New research by the University of Chicago finds that disadvantaged children who received high-quality early childhood education are reaping the benefits of that program 50 years later in terms of better life outcomes – and so are their offspring.
“This research builds on existing evidence that high-quality early childhood programs, beginning at birth, produce significantly better life outcomes for children,” said University of Chicago professor James Heckman, who led the research. “The effects have a beneficial impact on the immediate family and extend to later generations, multiplying the value of the original investment and boosting the effectiveness of existing investments in education.”
Heckman, along with co-author Ganesh Karapakula of the university’s Center for the Economics of Human Development, examined the long-term impacts of the iconic Perry Preschool Project. Started in the 1960s, the project aimed to study the lifetime impacts of providing high-quality preschool experiences to socioeconomically and developmentally disadvantaged African American children.
From 1962-1967, 123 children ages 3-4 with below average IQ scores were enrolled in a two-year program in Ypsilanti, Michigan. The program provided them with “an enriched early environment,” that included preschool instruction and supplemental weekly home visits with staff, said Heckman, who has been studying the group for about a decade. Participants were compared to a group that didn’t receive such education and researchers have tracked their development periodically throughout their lives.
The latest research surveyed participants, who are now in their 50s and many of whom have children of their own, on a number of measures, including the well-being of their offspring.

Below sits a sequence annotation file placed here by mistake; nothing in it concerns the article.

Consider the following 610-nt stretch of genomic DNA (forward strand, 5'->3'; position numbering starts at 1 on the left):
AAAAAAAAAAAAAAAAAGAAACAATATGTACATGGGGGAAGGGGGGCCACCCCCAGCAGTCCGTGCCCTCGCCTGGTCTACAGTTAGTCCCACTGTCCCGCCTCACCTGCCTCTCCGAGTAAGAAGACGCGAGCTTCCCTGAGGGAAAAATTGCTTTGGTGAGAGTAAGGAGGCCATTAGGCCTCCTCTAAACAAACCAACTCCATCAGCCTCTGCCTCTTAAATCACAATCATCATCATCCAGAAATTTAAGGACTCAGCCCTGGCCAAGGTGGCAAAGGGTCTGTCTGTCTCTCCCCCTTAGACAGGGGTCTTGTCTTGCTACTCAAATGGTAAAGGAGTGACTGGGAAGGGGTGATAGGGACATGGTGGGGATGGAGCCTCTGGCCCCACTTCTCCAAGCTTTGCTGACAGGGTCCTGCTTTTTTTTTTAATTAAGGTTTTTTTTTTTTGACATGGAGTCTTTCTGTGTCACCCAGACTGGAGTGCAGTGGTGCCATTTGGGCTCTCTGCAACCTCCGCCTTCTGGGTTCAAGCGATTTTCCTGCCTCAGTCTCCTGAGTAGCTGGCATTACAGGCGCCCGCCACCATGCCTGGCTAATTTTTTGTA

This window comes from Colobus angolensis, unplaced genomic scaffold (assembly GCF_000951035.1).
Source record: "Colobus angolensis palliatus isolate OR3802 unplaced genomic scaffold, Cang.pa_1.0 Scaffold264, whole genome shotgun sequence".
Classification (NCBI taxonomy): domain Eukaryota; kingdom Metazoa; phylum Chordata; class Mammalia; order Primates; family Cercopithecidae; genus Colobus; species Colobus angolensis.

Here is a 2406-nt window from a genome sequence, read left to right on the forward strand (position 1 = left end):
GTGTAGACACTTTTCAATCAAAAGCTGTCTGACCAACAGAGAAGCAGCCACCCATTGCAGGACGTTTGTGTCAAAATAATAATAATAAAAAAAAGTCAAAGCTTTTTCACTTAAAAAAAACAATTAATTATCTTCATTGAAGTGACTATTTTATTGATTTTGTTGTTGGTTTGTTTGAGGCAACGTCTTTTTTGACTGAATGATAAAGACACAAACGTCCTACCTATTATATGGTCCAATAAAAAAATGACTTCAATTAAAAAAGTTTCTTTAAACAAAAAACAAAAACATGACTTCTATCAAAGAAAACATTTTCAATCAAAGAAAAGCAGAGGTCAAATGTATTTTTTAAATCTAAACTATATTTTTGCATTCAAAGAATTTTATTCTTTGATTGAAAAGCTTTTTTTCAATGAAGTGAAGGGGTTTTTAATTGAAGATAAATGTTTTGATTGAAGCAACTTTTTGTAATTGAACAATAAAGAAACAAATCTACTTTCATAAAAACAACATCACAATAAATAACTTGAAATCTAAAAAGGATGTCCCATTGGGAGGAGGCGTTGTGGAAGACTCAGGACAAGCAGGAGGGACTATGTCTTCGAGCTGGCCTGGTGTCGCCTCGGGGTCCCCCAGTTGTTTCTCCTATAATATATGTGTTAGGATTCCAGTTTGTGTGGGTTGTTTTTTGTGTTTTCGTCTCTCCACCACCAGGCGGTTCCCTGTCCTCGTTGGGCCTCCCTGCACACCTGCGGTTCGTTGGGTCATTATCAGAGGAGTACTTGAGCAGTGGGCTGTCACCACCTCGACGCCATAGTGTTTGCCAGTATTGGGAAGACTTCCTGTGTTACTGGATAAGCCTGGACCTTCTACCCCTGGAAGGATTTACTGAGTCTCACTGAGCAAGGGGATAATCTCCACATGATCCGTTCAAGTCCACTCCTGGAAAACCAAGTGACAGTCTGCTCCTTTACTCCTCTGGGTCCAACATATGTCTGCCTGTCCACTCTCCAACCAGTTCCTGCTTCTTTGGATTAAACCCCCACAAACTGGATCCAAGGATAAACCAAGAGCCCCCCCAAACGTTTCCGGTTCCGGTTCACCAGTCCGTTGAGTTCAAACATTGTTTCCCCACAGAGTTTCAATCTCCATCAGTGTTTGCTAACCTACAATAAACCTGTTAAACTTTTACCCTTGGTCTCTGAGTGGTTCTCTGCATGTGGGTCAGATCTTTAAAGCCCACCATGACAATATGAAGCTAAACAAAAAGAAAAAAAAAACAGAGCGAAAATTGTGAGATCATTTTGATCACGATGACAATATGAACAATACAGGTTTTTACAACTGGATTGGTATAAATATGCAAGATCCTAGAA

Researchers found participants had significantly better life outcomes at midlife compared to those who weren’t involved in the project, including increased employment and cognitive and socioemotional skills. They also found reduced criminal activity, especially violent crime, among male participants, which Heckman called “a major boost to the earnings of families.”
Participants also had more stable marriages and were more likely to provide their children with a more stable two-parent home, building the foundations for stronger families that resulted in larger gains for their children.
“High-quality early childhood education for disadvantaged children builds valuable personal and interpersonal skills, contributes to stronger families and can be an effective way to lift generations out of poverty,” he said.
Heckman found participants’ children were more likely to be in good health, complete college and to be employed despite living in similar or worse neighborhoods than the children of nonparticipants.
Those outcomes are due to parental engagement with children and improved family life, according to Heckman. “The results are a consequence of improving, bolstering families,” he said, dispelling the notion that an individual’s future is shaped by where they live. “This is not a consequence of changing zip codes.”
Heckman said the findings can’t be generalized to a much broader population or used as evidence to support universal preschool programs. “This program targeted disadvantaged children,” he said. “Evidence from this study and others like it show … targeting disadvantaged children and families with disadvantaged children is a very effective strategy.”